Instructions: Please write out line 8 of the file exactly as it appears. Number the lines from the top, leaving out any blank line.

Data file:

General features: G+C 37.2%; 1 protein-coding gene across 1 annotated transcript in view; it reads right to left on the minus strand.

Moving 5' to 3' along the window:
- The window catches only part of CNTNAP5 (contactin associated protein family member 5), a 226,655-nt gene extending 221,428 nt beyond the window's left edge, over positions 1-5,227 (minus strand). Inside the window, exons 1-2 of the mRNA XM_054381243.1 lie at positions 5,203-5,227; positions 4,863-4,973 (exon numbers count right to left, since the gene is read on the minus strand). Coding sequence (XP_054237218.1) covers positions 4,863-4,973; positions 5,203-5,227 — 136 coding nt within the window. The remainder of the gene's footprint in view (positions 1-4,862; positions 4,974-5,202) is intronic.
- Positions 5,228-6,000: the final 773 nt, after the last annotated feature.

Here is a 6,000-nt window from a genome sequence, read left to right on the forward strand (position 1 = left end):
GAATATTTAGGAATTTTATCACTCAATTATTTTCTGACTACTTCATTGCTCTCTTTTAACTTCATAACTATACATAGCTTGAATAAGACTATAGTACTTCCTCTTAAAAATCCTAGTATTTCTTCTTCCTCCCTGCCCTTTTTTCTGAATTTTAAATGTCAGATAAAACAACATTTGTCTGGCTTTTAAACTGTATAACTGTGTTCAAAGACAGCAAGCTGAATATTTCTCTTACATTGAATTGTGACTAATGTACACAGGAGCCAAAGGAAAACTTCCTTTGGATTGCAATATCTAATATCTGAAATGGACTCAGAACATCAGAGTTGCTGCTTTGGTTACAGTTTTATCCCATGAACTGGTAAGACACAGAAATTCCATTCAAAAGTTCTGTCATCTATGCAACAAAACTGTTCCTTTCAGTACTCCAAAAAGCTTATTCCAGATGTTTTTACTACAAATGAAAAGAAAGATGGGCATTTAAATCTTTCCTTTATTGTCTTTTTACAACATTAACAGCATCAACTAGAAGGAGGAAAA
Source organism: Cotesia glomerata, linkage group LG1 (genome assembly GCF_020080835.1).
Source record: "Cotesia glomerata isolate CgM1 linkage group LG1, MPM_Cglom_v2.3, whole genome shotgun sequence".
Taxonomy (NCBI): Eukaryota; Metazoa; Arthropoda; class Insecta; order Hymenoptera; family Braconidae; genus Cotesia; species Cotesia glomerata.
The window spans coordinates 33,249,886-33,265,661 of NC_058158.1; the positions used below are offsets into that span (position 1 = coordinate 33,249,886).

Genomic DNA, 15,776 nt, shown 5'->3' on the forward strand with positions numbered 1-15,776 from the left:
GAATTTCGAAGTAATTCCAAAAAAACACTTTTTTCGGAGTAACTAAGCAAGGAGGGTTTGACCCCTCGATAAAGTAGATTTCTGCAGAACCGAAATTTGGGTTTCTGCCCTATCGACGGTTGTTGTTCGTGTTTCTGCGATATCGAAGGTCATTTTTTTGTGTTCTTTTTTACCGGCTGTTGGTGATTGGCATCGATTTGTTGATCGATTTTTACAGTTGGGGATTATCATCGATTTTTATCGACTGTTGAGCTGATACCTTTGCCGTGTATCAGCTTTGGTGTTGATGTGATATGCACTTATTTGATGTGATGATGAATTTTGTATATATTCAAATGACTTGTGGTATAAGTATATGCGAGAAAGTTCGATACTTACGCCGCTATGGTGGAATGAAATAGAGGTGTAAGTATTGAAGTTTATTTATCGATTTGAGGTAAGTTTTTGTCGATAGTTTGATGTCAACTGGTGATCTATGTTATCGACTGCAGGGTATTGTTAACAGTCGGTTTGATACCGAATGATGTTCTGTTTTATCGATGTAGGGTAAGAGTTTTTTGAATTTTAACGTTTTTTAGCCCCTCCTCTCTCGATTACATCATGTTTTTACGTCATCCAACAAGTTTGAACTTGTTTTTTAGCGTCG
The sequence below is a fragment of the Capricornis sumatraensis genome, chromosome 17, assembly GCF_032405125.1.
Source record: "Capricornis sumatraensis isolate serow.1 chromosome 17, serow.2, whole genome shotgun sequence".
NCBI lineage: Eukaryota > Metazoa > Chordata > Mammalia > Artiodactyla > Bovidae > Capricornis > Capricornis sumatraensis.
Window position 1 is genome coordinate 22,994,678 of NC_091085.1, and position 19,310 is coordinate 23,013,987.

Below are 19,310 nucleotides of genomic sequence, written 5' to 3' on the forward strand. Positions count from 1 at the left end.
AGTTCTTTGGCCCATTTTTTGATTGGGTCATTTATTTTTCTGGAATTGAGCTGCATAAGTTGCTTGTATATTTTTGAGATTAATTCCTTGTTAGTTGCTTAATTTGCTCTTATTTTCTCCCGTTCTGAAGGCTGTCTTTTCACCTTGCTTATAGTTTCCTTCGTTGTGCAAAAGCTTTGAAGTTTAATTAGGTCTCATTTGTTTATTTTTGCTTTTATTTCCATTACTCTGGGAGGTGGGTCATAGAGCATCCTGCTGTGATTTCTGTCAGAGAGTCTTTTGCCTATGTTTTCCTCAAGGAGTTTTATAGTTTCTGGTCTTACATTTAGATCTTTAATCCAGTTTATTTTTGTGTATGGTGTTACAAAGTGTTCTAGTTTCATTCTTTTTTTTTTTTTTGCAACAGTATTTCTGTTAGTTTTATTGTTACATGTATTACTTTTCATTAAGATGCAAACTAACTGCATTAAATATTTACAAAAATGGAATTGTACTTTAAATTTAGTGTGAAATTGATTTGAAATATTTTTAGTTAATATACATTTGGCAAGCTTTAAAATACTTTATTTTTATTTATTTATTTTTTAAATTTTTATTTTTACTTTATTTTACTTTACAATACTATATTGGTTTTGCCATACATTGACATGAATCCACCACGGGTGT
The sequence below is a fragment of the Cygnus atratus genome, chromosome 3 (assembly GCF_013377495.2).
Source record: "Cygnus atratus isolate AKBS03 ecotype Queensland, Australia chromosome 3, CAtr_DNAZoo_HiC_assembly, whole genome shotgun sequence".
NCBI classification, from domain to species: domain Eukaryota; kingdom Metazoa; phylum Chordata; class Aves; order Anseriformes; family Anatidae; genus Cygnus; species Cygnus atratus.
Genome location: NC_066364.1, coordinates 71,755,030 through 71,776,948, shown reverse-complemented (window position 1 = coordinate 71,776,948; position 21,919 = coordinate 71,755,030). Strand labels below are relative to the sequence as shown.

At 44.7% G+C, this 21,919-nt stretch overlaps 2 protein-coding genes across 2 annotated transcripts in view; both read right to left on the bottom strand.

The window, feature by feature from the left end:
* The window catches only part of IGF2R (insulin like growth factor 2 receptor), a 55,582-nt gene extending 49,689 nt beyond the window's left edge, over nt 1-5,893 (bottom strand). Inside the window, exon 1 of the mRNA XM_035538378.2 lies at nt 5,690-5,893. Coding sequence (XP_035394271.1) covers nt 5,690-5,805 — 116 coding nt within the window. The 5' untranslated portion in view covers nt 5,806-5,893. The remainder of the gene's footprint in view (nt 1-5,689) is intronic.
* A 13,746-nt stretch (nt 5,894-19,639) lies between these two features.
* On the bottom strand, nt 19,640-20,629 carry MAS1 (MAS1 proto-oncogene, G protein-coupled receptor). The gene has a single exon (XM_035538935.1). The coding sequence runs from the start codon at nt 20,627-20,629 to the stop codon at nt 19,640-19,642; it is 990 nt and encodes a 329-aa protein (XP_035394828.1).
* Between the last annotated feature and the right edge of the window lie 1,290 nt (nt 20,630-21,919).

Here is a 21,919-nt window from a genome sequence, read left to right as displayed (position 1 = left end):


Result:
Source record: "Cotesia glomerata isolate CgM1 linkage group LG1, MPM_Cglom_v2.3, whole genome shotgun sequence".